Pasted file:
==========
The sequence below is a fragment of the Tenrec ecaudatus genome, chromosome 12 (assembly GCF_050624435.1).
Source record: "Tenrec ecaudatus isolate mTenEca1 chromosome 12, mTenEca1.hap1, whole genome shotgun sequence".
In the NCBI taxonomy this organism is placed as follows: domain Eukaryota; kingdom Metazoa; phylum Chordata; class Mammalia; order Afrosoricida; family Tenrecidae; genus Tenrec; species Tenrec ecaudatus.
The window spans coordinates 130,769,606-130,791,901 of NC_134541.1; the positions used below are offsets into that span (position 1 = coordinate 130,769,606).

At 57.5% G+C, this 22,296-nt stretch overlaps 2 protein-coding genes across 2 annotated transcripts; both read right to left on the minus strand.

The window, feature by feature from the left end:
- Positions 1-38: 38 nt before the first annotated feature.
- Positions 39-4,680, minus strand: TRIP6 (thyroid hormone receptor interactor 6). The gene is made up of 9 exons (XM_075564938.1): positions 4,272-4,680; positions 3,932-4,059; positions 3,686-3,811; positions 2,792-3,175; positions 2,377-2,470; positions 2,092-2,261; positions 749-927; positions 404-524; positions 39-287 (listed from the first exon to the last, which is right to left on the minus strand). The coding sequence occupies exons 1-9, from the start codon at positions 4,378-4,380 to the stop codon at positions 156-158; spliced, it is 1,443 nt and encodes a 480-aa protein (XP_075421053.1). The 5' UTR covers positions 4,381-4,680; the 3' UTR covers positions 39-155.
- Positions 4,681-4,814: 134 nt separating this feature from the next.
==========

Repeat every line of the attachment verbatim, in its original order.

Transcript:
The sequence below is a fragment of the Tenrec ecaudatus genome, chromosome 12 (assembly GCF_050624435.1).
Source record: "Tenrec ecaudatus isolate mTenEca1 chromosome 12, mTenEca1.hap1, whole genome shotgun sequence".
In the NCBI taxonomy this organism is placed as follows: domain Eukaryota; kingdom Metazoa; phylum Chordata; class Mammalia; order Afrosoricida; family Tenrecidae; genus Tenrec; species Tenrec ecaudatus.
The window spans coordinates 130,769,606-130,791,901 of NC_134541.1; the positions used below are offsets into that span (position 1 = coordinate 130,769,606).

At 57.5% G+C, this 22,296-nt stretch overlaps 2 protein-coding genes across 2 annotated transcripts; both read right to left on the minus strand.

The window, feature by feature from the left end:
- Positions 1-38: 38 nt before the first annotated feature.
- Positions 39-4,680, minus strand: TRIP6 (thyroid hormone receptor interactor 6). The gene is made up of 9 exons (XM_075564938.1): positions 4,272-4,680; positions 3,932-4,059; positions 3,686-3,811; positions 2,792-3,175; positions 2,377-2,470; positions 2,092-2,261; positions 749-927; positions 404-524; positions 39-287 (listed from the first exon to the last, which is right to left on the minus strand). The coding sequence occupies exons 1-9, from the start codon at positions 4,378-4,380 to the stop codon at positions 156-158; spliced, it is 1,443 nt and encodes a 480-aa protein (XP_075421053.1). The 5' UTR covers positions 4,381-4,680; the 3' UTR covers positions 39-155.
- Positions 4,681-4,814: 134 nt separating this feature from the next.